Exchanging Glances, Presbyterian Jew Not Quite Sure Speed of Train

24 Apr


Stuffled & Stifled


Have been scanning through some of the CSS white pages. While the hype is that this makes anyone a publisher, it again forces to the top of the cup those who believe anybody can be a programmer. This stuff is dense and prickly like sandspurs in a south Georgia grass patch.

How's that desperately seeking law degree game plan edging into your routines? Do you still want a MB-sized mail archive sent to your inbox? Any movement toward KPT gifting? Have you taken a vow of silence?

Sue is now sick with head runneth overs about the time I'm finally feeling fit again. How about some billy ball tonight? Is there any reason you should not take another swing at the dynastic power of billy, yet again? Now back to the sleeve of Steve (and any who see themselves in this song)...

Perhaps you can help me work up a successful resume to storm ClarkNET with the wisdom to know the difference. I wouldn't ask just anybody for advice on this topic, but gee willikers, you might actually be able to enhance my chances with that infomercial-worthy MASThead (Most Awesome Steve Taylor) approach of yours...

Below is something I typed into a guestbook this morning:

Sweet knees and sauerkraut will cost you an arm and a leg
in the springtime next to the café down the street. You must
have a long friendlist and a good publicist to get away
with that many hits in the short time since the snowstorm
that didn't happen here happened somewhere else. I mean,
geez, Tim and Jennifer were gods in my book until they fell
silent. Clean up your act, or at least talk about the old
one, show a few pictures and get on with it...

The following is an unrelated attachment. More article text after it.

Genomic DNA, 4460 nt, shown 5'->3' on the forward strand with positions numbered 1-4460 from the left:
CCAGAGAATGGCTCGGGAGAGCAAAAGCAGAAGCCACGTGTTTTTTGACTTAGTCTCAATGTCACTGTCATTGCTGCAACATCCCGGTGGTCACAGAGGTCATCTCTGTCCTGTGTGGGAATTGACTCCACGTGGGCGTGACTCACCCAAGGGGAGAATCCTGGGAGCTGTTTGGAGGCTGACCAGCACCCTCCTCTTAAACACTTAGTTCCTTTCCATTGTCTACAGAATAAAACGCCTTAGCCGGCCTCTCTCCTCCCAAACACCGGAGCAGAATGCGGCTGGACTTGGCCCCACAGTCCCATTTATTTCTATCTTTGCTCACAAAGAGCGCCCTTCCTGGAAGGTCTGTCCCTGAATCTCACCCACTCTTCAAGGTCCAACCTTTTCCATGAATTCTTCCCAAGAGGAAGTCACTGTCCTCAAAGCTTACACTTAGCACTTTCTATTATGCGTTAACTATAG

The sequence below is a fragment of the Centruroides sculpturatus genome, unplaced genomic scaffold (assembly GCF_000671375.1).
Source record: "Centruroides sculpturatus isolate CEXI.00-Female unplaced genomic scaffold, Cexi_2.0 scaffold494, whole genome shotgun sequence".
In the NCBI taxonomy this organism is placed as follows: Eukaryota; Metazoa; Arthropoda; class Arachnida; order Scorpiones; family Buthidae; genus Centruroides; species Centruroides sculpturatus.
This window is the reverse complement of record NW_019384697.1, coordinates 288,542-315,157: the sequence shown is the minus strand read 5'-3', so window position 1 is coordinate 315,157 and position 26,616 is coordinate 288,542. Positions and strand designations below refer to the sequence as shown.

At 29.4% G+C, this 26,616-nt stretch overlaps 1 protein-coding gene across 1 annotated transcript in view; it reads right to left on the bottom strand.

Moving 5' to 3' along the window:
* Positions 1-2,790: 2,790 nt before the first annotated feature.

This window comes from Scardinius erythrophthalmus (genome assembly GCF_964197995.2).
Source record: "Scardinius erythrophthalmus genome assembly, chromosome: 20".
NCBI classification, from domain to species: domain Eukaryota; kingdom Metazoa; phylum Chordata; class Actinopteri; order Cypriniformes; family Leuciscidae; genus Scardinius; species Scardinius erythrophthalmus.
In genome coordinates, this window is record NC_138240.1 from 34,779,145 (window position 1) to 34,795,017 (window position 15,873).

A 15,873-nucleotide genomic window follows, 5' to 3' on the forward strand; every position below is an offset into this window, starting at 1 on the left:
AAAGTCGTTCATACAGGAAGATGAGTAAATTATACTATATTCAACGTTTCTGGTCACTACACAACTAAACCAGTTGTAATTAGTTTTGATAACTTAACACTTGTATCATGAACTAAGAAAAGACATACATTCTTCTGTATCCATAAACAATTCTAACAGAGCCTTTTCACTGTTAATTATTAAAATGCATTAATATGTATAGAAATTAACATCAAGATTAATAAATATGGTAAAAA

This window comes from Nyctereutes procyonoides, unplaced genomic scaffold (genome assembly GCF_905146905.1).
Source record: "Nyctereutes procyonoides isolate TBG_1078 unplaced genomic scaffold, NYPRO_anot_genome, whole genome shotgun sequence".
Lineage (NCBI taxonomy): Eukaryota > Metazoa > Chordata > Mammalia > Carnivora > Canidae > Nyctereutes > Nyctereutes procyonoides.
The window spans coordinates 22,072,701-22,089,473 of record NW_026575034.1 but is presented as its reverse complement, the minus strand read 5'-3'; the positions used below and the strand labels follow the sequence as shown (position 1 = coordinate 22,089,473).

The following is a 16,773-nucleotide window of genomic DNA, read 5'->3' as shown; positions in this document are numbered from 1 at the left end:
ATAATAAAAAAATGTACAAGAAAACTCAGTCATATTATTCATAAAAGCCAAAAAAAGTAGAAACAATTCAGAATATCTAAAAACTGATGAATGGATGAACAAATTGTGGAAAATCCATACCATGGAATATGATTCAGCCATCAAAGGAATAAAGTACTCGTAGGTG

but frisky is as frisky does. (In the field
where one puts where one is from, I wrote,
"from that part of me you can't quite finger...")

As you might surmize I am quite full of thyself
this morning, having finally fully recovered
from frocking weekend's binge boozer binge

and as usual Thursday brought that rush of
Gabmania I could only manage three or four days
a week once upon a time now down to two or three,

while you however seem an undiluted 24 seven.
You wear me out man. Go with it. You too will slow down,
but you're hardwired for burn speed and popular endurance

and will no doubt remain above the fray unless
some brain-nervous tick hits you like it stung
gentle giant Dave Clarke. It's a matter of record

that Ginsberg was a chatterbox, and now that I think of it,
he was the publicist who energized Kerouac into publication,
the front man for both Jack and Bill. So you know your role,

if you will only embrace it. What was that you were saying
about getting into the advertising racket a few wuthering
heights ago? And hey, every great writer, artist, pretender